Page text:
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The Thinning Blue Line

The police are often portrayed as the defenders of society, placing themselves between the innocent and the forces of chaos. Naturally, then, the first challenge of those who wish to break the law is to find a way to circumvent those whose duty is enforcing the law — for those who wish to cause harm to bypass the guardians of the society they wish to harm.

It doesn’t exactly help when we, the protected, put handcuffs on those protecting us. Which is precisely what is happening in two cases.

In England, they have some very specific laws governing “hate crimes.” Those who assail a religion, or assail others on behalf of a religion, in a way that the English solons have deemed particularly “hateful,” are to be prosecuted and sentenced for hateful behavior.

Unless, it seems, the religion being used to shield the hateful acts happens to be Islam. In that case, in accordance with the long-established legal doctrine best described as “if we leave the crazies who hate us alone, maybe they won’t hurt us,” British police are being instructed to not enforce hate-crime laws too rigorously — especially against radical (and borderline radical) Muslims.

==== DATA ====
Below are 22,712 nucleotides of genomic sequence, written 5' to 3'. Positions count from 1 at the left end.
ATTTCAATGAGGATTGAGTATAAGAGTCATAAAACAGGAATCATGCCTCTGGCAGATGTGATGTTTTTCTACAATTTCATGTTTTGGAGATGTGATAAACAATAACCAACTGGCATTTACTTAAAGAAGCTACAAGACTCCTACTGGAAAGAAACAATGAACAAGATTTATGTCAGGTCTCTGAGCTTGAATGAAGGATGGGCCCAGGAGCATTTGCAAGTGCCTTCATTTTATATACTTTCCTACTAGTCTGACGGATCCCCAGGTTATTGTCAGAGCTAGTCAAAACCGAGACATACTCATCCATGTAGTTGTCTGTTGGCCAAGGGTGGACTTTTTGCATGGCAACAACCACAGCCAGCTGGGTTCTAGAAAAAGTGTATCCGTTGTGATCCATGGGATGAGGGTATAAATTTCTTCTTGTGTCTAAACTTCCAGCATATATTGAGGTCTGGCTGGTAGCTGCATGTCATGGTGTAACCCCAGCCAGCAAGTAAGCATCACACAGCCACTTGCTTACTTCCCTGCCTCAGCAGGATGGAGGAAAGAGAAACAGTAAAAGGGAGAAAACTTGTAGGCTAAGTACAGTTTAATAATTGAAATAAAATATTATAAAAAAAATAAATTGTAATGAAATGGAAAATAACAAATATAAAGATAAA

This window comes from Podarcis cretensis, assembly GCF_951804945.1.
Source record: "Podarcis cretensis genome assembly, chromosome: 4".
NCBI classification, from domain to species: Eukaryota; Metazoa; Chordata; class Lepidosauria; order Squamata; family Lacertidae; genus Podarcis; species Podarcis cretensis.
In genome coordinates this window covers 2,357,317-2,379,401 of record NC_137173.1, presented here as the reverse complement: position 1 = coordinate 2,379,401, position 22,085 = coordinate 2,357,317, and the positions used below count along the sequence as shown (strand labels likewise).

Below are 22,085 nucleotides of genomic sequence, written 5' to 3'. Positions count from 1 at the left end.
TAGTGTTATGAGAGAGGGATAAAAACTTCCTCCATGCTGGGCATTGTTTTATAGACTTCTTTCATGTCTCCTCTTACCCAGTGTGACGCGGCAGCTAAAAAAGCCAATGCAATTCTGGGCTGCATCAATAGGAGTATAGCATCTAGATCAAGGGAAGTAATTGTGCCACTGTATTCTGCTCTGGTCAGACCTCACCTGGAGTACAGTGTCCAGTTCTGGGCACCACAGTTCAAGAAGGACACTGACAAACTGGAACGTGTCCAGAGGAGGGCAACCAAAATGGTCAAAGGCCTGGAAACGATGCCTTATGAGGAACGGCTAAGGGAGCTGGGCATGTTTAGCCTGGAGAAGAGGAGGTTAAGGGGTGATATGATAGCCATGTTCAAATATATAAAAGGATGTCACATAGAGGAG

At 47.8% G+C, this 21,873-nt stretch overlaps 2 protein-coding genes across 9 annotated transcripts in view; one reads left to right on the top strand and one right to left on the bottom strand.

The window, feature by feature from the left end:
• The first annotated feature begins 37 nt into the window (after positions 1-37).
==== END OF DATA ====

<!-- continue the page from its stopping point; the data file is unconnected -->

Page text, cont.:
Meanwhile, in the United States, the Obama administration is ending support for a program started by the Bush Justice Department that authorized local police departments (after special training and whatnot) to enforce federal immigration laws against illegal aliens. The prevailing reasoning here seems to be something like “those laws are solely the responsibility of the federal government to enforce, and if we choose to not do so, tough.”

The duty of the police is to enforce the laws. If certain laws are deemed to be “unenforceable” or “inappropriate” or “inconvenient,” then the solution is to repeal the laws, not to tell the police to ignore them. That leads to a general disrespect for all laws, and is ultimately more harmful to society as a whole than most crime waves.

Further, it is simply not the place of the police to decide — or even cooperate with attempts to decide — how to enforce  laws selectively.

(Thanks to Rob Port of Say Anything Blog for pointing out both these stories.)



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